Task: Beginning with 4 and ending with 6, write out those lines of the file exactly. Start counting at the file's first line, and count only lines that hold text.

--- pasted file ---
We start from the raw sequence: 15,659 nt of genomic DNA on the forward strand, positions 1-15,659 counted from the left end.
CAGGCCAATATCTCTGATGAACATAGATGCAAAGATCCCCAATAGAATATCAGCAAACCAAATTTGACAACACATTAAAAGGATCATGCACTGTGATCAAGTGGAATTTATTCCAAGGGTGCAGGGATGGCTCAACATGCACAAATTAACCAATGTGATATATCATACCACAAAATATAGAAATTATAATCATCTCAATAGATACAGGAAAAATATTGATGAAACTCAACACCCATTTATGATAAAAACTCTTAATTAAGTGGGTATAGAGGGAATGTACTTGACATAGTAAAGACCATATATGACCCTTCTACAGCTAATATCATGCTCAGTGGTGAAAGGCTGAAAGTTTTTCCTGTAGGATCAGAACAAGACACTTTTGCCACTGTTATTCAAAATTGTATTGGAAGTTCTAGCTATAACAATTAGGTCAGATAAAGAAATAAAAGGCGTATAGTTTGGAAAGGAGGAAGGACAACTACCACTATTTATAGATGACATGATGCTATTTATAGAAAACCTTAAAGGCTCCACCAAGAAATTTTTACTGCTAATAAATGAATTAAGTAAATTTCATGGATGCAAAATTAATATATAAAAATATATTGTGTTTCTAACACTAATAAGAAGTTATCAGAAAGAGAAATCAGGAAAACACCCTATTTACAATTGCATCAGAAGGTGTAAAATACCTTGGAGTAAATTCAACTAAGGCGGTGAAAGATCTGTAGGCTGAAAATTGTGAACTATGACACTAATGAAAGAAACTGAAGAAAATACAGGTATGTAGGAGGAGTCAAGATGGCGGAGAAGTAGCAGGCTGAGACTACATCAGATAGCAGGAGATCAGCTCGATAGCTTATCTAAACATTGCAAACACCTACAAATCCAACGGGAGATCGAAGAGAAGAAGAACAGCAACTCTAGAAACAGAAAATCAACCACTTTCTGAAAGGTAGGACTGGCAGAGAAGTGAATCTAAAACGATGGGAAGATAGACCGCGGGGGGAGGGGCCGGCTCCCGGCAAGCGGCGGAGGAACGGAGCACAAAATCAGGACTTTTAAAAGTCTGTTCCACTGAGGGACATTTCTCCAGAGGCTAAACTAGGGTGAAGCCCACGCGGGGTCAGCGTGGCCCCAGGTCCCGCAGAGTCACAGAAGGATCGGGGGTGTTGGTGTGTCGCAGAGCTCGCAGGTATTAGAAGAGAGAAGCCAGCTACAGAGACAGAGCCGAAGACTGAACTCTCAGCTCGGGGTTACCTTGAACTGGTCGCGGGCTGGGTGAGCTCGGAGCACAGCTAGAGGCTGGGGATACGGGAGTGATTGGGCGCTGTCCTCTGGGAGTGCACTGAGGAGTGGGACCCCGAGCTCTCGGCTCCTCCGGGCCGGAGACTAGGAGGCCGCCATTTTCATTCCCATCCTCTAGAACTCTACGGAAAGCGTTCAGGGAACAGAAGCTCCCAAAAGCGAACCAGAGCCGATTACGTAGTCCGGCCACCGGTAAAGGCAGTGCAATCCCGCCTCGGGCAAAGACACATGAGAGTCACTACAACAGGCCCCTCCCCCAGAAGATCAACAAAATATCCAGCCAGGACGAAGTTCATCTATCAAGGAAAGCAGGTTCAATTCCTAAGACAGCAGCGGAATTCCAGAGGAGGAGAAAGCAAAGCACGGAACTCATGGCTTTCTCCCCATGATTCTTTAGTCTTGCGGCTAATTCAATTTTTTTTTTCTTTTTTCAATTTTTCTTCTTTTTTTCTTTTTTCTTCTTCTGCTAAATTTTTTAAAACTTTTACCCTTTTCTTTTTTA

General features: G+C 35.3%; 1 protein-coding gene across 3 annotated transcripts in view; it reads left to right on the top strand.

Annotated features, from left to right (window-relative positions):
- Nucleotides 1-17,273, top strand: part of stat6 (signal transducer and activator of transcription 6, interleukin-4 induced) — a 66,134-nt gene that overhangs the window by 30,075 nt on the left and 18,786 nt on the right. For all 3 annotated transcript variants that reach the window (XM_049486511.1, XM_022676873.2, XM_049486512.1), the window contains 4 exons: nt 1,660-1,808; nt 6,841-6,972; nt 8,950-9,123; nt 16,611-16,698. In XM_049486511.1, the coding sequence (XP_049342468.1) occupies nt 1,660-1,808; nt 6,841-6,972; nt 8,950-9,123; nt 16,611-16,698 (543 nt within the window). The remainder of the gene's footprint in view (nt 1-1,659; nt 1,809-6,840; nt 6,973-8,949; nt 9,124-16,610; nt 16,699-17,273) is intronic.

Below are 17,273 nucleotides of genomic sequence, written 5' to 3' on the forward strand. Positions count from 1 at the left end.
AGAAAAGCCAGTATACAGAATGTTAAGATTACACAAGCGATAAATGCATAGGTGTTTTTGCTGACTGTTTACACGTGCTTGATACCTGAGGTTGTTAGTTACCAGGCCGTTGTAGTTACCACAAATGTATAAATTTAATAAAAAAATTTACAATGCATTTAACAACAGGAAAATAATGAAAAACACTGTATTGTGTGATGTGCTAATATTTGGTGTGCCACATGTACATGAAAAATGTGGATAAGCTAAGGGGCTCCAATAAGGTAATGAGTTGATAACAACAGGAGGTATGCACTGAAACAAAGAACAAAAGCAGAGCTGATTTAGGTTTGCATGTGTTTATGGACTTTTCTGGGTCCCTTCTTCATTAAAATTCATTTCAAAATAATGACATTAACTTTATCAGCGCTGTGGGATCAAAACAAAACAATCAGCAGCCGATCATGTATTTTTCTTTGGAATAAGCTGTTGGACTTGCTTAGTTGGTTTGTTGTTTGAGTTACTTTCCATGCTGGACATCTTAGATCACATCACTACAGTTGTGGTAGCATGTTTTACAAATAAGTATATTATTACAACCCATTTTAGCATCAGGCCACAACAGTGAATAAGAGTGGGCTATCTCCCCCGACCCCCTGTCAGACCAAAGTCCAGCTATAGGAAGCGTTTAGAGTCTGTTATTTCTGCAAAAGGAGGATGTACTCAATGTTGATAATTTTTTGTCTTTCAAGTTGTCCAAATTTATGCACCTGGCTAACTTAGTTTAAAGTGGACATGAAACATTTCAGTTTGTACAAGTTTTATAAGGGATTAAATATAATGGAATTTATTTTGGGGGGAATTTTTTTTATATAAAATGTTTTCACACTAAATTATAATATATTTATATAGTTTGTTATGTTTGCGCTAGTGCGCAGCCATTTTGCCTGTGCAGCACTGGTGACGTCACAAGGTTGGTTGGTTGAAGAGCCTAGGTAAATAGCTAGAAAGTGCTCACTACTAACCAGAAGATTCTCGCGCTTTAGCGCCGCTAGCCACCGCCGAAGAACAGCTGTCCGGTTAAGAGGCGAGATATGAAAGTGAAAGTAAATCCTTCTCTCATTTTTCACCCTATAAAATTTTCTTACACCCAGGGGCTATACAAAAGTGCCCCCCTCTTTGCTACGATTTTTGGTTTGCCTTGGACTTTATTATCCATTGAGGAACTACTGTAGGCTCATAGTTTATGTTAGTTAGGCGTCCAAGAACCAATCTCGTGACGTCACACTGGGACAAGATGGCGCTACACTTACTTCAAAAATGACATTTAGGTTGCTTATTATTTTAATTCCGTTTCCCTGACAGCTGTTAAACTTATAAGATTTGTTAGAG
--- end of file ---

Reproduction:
Annotated features, from left to right (window-relative positions):
- Nucleotides 1-17,273, top strand: part of stat6 (signal transducer and activator of transcription 6, interleukin-4 induced) — a 66,134-nt gene that overhangs the window by 30,075 nt on the left and 18,786 nt on the right. For all 3 annotated transcript variants that reach the window (XM_049486511.1, XM_022676873.2, XM_049486512.1), the window contains 4 exons: nt 1,660-1,808; nt 6,841-6,972; nt 8,950-9,123; nt 16,611-16,698. In XM_049486511.1, the coding sequence (XP_049342468.1) occupies nt 1,660-1,808; nt 6,841-6,972; nt 8,950-9,123; nt 16,611-16,698 (543 nt within the window). The remainder of the gene's footprint in view (nt 1-1,659; nt 1,809-6,840; nt 6,973-8,949; nt 9,124-16,610; nt 16,699-17,273) is intronic.

Below are 17,273 nucleotides of genomic sequence, written 5' to 3' on the forward strand. Positions count from 1 at the left end.